Oh, well, to quote that old crank, Ezra Pound, "you can't hammer a nail with a mattress," and who the hell would want to, anyway?

Enjoy both the book and the movie, recognizing them as different liquors distilled from the same fruit. Or not.

I'm done here.

Wednesday, September 21, 2011

Attack The Block - a popcorn movie

Get Your Popcorn Ready!
Attack The Block is a popcorn movie. It's entertaining and well-made and has all the aesthetic depth of a buttered snack.

The premise begs for a certain suspension of disbelief: a group of young thugs whose territory is a crowded housing project in London finds themselves at odds with a group of predatory aliens. The film's primary pleasures come in the exotic mix of elements from movie genres that are generally held as mutually exclusive: the science-fiction invasion movie & the urban teen comedy -- with a perfect tag-line: "Inner City versus Outer Space."

Thus do we get the well-earned punchline: "See, is that a dog? That is not a dog!" (See the movie to get the joke.)

I also see interesting parallels between the recent blockbuster Super-8 and this funny little import. Both movies feature youngsters having to cope with interstellar intrusions, but the tone & setting of each movie is vastly different. Where the former is clearly an earnest homage, the latter is just an exercise in fun. And I would argue that Attack The Block holds its own in this comparison.

This isn't Alien, and these ain't the Goonies...
I really enjoyed it, meaning that I just let Attack The Block wash over me like a light rain-shower on a hot day. I doubt its makers meant anything more by it.

Monday, September 19, 2011

Shakespeare by Anthony Jeselnik

Available from Amazon
It seems rare nowadays to see a comedian who just writes jokes.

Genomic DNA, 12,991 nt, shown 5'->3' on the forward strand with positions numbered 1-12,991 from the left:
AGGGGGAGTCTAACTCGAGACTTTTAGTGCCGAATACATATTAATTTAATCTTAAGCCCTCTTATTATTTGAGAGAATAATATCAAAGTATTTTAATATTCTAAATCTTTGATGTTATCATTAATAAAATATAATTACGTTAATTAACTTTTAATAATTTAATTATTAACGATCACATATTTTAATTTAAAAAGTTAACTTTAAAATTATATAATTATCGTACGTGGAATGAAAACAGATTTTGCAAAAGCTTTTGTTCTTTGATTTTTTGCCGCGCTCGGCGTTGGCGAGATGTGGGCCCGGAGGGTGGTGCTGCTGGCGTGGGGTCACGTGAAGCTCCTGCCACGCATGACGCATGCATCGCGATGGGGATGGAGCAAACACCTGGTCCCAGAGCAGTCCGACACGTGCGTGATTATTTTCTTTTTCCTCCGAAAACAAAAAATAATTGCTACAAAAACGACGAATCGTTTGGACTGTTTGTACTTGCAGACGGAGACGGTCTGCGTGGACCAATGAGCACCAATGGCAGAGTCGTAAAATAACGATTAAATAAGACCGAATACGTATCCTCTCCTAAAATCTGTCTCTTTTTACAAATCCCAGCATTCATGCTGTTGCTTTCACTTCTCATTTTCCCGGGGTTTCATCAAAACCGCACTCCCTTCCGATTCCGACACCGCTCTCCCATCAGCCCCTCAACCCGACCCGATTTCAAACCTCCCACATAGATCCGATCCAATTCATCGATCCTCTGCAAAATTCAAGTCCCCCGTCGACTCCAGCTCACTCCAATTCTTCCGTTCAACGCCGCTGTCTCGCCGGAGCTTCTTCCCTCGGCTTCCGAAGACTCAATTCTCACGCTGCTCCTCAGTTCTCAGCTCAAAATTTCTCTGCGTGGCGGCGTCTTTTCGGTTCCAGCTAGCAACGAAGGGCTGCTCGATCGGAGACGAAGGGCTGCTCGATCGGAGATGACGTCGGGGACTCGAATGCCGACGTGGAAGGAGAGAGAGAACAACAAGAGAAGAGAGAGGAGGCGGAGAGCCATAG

Indeed, it seems downright old-fashioned.

But this is what Anthony Jeselnik does.

Not for him is the current fashion of rambling, confessional, self-aware storytelling that passes for stand-up comedy nowadays.

No, Jeselnik's set consists of a nonstop barrage of confidently-delivered, carefully-crafted jokes (i.e., setup & punchline), mostly designed to elicit cringe-inducing laughter.

His debut album, Shakespeare, is roughly an hour of killer material, though those with delicate sensibilities and/or underdeveloped affinities for sarcasm need not partake.

I first noticed him when he performed at the Comedy Central's The Roast of Donald Trump, where he clearly outshone the other roasters.

I really enjoy his wit and his craftsmanship. I bet you will, too.

Sunday, September 18, 2011

Sunday Mornings

Ever since I quit the rat-race job that had me working most weekends, I've been able to recapture my Sunday mornings.

Though I am by no means a religious person now, I was raised in a church-going family, and I retain certain feelings of observance regarding the last day of the week.

In other words, Sundays still feel sacred to me.

Even when I worked on Sundays, I felt this way. But now that I generally have Sundays to myself, I have begun to truly treasure them. (Actually, I always treasured them, but now I actively enjoy them.)